Presented in 1.78:1 and 1080i/AVC MPEG-4 video, this transfer very hit or miss. Colors are nice, with the Vegas lighting and stageset fairly resplendent in vibrant hues, but unfortunately, the image is often smeary and fuzzy, especially in mid- to wide-shots. Contrast is also wonky -- flat at certain times, and a bit too bright at others. Close-ups fare the best, boasting noticeable clarity and detail, but once the camera pulls back it all gets a bit soft. Compression artifacts are not huge issues, but there is some noticeable noise in the shadows. This one won't win any awards.

The Audio: Rating the Sound

'Manilow Live!" gets two soundtrack options, both in 4.0 surround: Dolby TrueHD and 640kbps Dolby Digital-Plus. (Oddly, the disc also offers optional Japanese subtitles only. Guess Barry is huge in Japan!?)

In all honesty, flipping back and forth between the two tracks revealed few discernible differences. The only weird thing is that the Dolby track is recorded at a much higher volume level, but once I matched levels, things fell into place. Bass enjoys the biggest upgrade on the TrueHD, but I kinda found the mix flat on both tracks since it lacks a dedicated subwoofer channel. Also sorely missed is a center -- Manilow's vocals sound inorganic coming out of the left and right front speakers, making the whole affair sound largely like stereo. Surround effects are reserved solely for crowd noise and a bit of reverb. Even the TrueHD track can't really help much with such limited dynamics.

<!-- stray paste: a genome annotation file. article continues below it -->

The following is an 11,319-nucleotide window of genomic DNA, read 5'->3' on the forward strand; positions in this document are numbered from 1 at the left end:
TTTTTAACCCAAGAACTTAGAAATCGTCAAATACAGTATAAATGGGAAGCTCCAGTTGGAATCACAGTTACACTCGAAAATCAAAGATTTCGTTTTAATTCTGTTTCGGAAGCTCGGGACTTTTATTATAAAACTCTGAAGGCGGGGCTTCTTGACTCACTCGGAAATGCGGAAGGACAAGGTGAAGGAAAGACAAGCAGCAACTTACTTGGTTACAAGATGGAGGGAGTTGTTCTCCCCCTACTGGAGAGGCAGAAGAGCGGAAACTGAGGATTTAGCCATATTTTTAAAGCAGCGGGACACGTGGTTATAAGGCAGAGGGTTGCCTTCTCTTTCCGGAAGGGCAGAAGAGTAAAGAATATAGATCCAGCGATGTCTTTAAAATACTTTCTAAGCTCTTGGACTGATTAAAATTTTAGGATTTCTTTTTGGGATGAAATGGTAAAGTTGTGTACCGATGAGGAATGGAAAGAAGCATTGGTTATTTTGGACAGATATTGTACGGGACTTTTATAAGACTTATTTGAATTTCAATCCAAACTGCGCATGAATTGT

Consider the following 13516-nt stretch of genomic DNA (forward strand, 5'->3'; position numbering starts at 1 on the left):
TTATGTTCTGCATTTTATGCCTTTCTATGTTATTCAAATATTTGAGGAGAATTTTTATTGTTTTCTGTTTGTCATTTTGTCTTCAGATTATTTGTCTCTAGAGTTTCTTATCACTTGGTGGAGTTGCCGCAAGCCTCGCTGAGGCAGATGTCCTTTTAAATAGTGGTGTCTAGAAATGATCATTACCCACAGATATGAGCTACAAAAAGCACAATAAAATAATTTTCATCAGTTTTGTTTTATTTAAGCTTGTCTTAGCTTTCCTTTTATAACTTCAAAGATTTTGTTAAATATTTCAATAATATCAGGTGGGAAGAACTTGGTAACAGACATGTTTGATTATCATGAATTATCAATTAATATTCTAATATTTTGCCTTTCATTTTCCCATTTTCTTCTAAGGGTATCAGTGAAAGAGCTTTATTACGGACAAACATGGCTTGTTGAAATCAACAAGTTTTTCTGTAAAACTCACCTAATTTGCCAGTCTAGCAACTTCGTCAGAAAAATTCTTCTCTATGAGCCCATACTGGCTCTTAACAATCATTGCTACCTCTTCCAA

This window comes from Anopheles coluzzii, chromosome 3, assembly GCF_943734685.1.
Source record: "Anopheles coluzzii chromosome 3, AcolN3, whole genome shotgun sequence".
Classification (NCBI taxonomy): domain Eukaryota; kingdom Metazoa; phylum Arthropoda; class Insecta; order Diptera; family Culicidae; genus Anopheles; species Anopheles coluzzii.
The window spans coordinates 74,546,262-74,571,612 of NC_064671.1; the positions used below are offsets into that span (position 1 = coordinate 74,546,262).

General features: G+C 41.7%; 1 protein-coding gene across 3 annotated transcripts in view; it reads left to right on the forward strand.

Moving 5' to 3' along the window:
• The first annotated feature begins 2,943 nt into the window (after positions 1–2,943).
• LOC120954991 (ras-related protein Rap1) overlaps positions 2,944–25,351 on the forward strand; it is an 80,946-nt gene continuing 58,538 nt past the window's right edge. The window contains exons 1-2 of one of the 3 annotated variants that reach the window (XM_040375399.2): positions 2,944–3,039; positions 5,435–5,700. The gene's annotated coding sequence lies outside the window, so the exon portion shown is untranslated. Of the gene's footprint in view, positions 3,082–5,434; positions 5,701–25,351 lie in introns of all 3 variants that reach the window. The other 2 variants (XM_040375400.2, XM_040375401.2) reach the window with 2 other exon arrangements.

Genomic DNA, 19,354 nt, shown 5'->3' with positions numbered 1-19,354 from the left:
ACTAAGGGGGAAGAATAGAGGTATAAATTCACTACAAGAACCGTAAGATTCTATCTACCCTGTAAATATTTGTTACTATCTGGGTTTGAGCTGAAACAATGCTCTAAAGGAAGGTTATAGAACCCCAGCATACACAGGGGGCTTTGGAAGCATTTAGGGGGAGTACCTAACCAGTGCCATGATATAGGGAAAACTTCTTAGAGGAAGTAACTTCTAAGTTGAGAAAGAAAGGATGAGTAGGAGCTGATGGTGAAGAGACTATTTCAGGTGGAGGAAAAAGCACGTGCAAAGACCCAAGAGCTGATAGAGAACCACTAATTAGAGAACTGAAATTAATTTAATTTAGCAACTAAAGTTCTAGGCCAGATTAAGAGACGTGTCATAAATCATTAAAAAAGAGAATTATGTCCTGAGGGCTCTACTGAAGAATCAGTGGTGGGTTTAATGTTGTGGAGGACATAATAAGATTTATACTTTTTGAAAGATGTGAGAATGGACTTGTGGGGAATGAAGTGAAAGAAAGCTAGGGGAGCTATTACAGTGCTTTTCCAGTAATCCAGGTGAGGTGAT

The Supplements: Digging Into the Good Stuff

There is only one supplement, but it's a whopper. Barry Manilow himself contributes a screen-specific audio commentary. No, he doesn't sing, but he does give us the lowdown on every single song. Did you know that "Mandy" originally started life as an uptempo number? That his most popular song in concert is -- wait for it -- "Copacabana?" Or that "One Voice" was composed entirely from a dream? And Manilow seems to get bored quite quickly, almost nodding off after the first third song. I myself nodded off soon after, and only woke up right before the finale.

HD Bonus Content: Any Exclusive Goodies in There?

There are no high-def exclusives.

Final Thoughts

I'm obviously not the intended demographic for 'Manilow Live!' I don't watch the Oxygen channel, I don't shop at JCPenney, and I've never had blue hair. As for this HD DVD release, it's sub-par. The video and audio seem quite dated, and even a so-so audio commentary from He Who Writes the Songs can't elevate this package. This is a fine document of a Barry Manilow live show, but hardly a sterling high-definition release.

Technical Specs

  • HD DVD
  • HD-30 Dual Layer Disc

Video Resolution/Codec

  • 1080i/AVC MPEG-4

Aspect Ratio(s)

  • 1.78:1

Audio Formats

  • English Dolby TrueHD 4.0 Surround
  • English Dolby Digital 4.0 Surround

Subtitles/Captions

  • Japanese Subtitles

Supplements

  • Audio Commentary

Exclusive HD Content

  • None